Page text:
the same between 1992 and 1995, which seems likely. I even got a part
The reservoir should be < $85 used. Two guys bought new ones from Crazy
Caton's (a mail order parts place, 800-745-BIKE) for $135. Someone else
used East Coast Warehouse (800-544-4814) and it came to $145, including the
banjo bolt (see below).
This has been done on 888's, 916's and 900ss's. Someone also put a ZX6
master cylinder on a Monster. I've come to suspect that any good Japanese
master cylinder would work on any Duc, but those are the ones I got reports
You need a new banjo bolt; the one on the Duc's Brembo master cylinder
doesn't fit the Nissan. (The banjo bolt is the funky bolt that connects the
brake lines to the master cylinder. It's hollow, and brake fluid flows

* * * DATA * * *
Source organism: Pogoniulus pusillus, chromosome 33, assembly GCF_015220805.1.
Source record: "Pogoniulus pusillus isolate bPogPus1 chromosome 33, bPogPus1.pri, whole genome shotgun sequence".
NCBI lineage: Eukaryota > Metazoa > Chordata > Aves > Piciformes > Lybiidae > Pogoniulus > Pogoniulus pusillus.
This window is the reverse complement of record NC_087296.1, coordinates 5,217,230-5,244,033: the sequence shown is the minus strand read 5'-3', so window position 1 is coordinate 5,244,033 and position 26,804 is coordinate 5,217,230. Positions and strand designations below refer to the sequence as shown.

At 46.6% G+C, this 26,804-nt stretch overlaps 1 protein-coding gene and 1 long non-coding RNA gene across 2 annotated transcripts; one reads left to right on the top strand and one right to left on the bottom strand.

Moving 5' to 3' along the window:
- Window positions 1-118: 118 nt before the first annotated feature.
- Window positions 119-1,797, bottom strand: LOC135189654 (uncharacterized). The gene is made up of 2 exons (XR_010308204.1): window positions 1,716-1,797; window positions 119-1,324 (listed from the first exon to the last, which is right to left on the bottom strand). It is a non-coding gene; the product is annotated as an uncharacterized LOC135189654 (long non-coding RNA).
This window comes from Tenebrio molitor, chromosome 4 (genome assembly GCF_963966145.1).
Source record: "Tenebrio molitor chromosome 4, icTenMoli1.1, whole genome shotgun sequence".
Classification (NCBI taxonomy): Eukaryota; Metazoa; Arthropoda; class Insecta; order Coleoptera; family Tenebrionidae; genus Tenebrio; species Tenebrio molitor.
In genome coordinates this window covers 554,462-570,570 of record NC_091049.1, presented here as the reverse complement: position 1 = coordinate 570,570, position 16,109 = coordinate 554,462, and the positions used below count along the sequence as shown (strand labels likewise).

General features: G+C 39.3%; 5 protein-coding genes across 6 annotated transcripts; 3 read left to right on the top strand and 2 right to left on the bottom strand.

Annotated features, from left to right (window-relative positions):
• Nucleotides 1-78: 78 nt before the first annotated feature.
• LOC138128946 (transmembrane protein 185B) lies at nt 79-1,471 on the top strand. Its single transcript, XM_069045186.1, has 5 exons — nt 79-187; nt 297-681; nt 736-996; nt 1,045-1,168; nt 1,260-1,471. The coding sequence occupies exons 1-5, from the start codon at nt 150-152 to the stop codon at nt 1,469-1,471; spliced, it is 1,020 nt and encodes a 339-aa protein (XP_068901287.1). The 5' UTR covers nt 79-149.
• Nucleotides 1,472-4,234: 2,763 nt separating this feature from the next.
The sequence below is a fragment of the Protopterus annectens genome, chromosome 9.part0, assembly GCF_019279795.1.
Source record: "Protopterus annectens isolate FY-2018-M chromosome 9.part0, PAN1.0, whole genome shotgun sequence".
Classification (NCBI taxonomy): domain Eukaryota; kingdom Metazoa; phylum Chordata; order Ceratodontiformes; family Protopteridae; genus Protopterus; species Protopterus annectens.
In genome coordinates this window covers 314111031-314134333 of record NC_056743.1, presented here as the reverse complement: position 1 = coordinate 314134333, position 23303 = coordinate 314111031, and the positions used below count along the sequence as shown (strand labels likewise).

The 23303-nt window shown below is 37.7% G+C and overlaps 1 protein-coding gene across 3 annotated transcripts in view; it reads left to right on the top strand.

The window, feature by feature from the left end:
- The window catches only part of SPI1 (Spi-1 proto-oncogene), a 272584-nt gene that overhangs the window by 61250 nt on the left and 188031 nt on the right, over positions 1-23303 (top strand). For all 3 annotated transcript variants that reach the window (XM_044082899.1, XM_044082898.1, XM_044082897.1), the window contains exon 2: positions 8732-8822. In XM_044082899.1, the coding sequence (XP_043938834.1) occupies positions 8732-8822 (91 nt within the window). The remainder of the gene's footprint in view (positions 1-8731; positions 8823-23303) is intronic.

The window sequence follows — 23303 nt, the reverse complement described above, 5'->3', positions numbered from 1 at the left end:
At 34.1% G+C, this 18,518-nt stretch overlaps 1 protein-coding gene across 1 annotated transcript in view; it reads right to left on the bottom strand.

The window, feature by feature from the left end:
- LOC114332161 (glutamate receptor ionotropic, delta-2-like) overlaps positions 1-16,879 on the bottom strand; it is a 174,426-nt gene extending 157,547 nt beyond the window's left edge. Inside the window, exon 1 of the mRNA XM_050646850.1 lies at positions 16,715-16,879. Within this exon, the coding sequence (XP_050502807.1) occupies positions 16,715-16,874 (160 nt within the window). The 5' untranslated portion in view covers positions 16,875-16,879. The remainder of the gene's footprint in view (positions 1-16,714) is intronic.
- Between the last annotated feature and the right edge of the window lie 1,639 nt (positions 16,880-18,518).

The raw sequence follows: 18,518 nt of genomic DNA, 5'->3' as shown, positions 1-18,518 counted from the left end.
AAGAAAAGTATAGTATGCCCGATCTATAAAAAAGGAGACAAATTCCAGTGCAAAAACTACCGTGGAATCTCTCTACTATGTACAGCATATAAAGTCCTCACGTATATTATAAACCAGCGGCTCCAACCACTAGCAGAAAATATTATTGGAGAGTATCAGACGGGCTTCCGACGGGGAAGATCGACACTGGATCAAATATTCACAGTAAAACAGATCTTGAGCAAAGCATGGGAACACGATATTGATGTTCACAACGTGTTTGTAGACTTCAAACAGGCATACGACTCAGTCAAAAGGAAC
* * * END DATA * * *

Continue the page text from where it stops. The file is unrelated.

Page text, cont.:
through it). Lockhart Phillips has cool ones with a built-in bleeders for
about $20. You also need a new brake lever; the Brembo lever doesn't fit.
You need to come up with a support for the remote reservoir; it doesn't
come with one. People have done a number of things: used the support from a
CBR900RR, adapted the Duc support, fabricated something, or re-used the
remote reservoir from the Brembo system with the new Nissan caliper.
The actual work of replacing the cyclinder is pretty straightforward: take
off all your body work (brake fluid eats paint, and you'll spill some),
drain the Brembo, take it off, put the other one on, and bleed it 8 or 10
times. :-> On 916's, there's a little locating pin on the handlebar to
position the cylinder, and keep it from rotating. A cavity in the ZX7
cylinder fits over the pin, but not firmly. One guy filled the cavity with
expoxy to get a good fit.